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Resource type: Article

Visiting the Intensive Care Unit for the first time

Visiting the Intensive Care Unit for the first time

Some patients are admitted to Intensive Care as a planned part of their care-after major surgery or to allow specialist treatments to be performed, for example. In the case of planned major surgery, it is sometimes possible to visit the Intensive Care Unit beforehand, so that you and your family member have some idea of what to expect. Some people prefer to do this, while others don't.It's completely up to you.

Many patients are admitted to Intensive Care, however, after a sudden illness or in an emergency situation such as an accident or unexpected complications during an operation.

How am I going to feel?

When visiting your family member in the Intensive Care Unit for the first time, it is completely understandable to feel completely overwhelmed by seeing him or her sedated and surrounded by the monitors, machines and tubes they may be connected to. Patients sometimes look bloated or swollen due to the fluids we often have to give in order to stabilise their condition, and may not look quite like themselves.We understand this can be very frightening. The staff will do their very best to prepare and support you as best they can.

"...we weren't prepared for what we saw, but I don’t think anybody could have prepared us. They could have sat down with us for an hour and tried to describe and explain. I just remember being...just completely overwhelmed and shocked and distraught. But I think shock sets in and – and it was like a safety mechanism as well, you know. You just have to pull yourself together."

"It was a huge shock, but then...I think you’re so in shock that all you can do is just sort of sit and stare."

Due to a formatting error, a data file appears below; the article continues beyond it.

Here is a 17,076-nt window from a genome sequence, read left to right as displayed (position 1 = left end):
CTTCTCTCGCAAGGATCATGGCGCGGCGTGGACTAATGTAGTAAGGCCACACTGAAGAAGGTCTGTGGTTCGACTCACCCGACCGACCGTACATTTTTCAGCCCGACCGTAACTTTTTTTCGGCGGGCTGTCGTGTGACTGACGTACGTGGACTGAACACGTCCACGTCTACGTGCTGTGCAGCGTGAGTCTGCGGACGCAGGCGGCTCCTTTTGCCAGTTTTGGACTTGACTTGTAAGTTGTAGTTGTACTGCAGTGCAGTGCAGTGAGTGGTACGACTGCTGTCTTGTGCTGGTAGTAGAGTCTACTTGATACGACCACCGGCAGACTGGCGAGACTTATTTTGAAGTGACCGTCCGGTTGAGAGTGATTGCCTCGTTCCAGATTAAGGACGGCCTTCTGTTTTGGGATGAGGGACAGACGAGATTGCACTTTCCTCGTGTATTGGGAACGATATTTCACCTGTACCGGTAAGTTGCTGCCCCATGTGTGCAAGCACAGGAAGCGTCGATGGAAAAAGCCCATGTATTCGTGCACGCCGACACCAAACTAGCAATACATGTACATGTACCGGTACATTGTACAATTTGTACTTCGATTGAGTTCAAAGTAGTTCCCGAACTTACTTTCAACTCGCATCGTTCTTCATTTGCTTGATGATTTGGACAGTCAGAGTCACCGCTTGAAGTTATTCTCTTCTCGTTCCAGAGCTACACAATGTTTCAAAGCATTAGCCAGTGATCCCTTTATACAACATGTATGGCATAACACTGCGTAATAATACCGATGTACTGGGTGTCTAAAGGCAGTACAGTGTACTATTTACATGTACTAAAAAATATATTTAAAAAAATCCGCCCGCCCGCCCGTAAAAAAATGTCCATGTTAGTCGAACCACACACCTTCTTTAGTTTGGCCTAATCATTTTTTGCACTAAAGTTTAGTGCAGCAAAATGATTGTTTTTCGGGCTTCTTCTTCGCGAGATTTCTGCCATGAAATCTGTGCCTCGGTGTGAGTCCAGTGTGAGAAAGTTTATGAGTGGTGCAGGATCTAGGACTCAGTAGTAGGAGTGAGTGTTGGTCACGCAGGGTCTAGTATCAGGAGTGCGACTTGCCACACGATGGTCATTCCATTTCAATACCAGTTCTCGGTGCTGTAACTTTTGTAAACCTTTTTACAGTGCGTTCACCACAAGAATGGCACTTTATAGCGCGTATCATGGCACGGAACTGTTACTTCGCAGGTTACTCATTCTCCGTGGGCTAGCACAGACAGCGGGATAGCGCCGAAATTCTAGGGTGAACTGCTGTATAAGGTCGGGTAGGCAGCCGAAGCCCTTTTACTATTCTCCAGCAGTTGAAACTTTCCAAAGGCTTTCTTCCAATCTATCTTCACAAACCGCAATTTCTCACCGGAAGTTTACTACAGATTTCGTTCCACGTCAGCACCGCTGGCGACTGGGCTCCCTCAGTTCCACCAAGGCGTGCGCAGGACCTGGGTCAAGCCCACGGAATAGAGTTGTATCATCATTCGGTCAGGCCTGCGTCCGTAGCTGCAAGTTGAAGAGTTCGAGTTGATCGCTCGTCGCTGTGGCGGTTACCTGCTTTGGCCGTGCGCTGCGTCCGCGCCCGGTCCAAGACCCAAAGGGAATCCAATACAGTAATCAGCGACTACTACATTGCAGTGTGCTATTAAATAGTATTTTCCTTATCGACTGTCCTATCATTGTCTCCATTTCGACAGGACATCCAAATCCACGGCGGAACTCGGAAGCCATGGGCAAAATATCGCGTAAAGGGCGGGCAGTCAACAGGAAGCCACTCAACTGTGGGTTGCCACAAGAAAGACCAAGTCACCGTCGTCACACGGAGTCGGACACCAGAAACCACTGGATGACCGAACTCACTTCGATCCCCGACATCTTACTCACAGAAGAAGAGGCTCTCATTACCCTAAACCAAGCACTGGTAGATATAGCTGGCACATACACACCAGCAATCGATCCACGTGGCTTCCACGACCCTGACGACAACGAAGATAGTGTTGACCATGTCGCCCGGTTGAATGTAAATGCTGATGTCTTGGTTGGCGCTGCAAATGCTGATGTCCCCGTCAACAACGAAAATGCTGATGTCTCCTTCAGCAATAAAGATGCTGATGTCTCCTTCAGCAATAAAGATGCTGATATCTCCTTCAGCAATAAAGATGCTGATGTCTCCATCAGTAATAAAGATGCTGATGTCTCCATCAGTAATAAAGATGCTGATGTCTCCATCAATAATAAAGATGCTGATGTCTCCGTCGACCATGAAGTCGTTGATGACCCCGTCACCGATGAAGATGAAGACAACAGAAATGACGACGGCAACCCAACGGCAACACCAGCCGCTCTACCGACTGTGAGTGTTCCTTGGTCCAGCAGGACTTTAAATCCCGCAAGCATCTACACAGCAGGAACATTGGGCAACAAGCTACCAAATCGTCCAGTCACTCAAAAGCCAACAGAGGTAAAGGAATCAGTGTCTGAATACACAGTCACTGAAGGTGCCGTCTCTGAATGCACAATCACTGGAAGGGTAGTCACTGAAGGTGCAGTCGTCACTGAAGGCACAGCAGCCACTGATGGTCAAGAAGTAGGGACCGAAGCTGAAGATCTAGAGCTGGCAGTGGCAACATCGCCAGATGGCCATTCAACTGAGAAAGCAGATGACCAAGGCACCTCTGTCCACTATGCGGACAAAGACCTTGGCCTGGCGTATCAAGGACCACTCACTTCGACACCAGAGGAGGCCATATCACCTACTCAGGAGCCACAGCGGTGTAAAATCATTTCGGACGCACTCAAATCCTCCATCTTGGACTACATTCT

"I don't think I realised how serious it was until I came and saw him.  I'd never seen anybody in Intensive Care before, so I got quite a shock. I didn't stay very long."

Others have told us, however, that they feel very reassured by the staff, monitors and equipment.

"...he had like that many things round him, all the machines. Actually, we were very struck by how amazing it all was..because if that wasn't there, he wouldn't be here (alive)"

When will I get to speak to the medical staff?

A Consultant or a senior doctor will speak to you as soon as they possibly can after your loved one has been admitted to the Intensive Care Unit. Please be aware that it can sometimes take some time to stabilise your loved one's condition. Having to wait a while before you can see him or her does not necessarily mean that something is wrong.

The staff will do their very best to reassure you by giving you easily understandable information about what's happening with your loved one, and by answering any questions you might have about their condition, their treatment or about the lines and machines they might be connected to.

Your loved one will usually be looked after by one nurse if they need support from a ventilator or breathing machine (sometimes also called life support). If he or she doesn't need that type of support, the nurse at the bedside may also be looking after one other patient.

Visiting at other times

Most Intensive Care Units have an open visiting policy, which generally means that you can visit whenever you want. However, there may very well be certain times of the day when they would prefer you not to visit- during ward rounds, for example. We generally try not to interrupt your visit, but you should be aware that there may be times when we will ask you to wait in the waiting room while we carry out nursing care or certain medical procedures e.g.  putting in lines or drips.